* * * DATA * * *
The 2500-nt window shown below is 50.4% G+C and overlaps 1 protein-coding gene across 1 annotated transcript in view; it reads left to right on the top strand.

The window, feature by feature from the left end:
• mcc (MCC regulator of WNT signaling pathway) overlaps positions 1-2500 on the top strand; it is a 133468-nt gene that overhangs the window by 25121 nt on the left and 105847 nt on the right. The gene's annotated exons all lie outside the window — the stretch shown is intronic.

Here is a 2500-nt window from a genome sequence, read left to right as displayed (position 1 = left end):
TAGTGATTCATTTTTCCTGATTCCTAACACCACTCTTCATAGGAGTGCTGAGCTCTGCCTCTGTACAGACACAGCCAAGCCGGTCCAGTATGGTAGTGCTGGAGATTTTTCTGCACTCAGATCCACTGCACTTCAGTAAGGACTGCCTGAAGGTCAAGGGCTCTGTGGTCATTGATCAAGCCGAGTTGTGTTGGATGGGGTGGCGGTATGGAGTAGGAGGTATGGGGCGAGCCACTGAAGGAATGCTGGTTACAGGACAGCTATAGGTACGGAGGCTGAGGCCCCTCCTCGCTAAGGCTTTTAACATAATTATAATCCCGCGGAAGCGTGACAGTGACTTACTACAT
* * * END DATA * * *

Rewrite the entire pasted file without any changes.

The 2500-nt window shown below is 50.4% G+C and overlaps 1 protein-coding gene across 1 annotated transcript in view; it reads left to right on the top strand.

The window, feature by feature from the left end:
• mcc (MCC regulator of WNT signaling pathway) overlaps positions 1-2500 on the top strand; it is a 133468-nt gene that overhangs the window by 25121 nt on the left and 105847 nt on the right. The gene's annotated exons all lie outside the window — the stretch shown is intronic.

Here is a 2500-nt window from a genome sequence, read left to right as displayed (position 1 = left end):
TAGTGATTCATTTTTCCTGATTCCTAACACCACTCTTCATAGGAGTGCTGAGCTCTGCCTCTGTACAGACACAGCCAAGCCGGTCCAGTATGGTAGTGCTGGAGATTTTTCTGCACTCAGATCCACTGCACTTCAGTAAGGACTGCCTGAAGGTCAAGGGCTCTGTGGTCATTGATCAAGCCGAGTTGTGTTGGATGGGGTGGCGGTATGGAGTAGGAGGTATGGGGCGAGCCACTGAAGGAATGCTGGTTACAGGACAGCTATAGGTACGGAGGCTGAGGCCCCTCCTCGCTAAGGCTTTTAACATAATTATAATCCCGCGGAAGCGTGACAGTGACTTACTACAT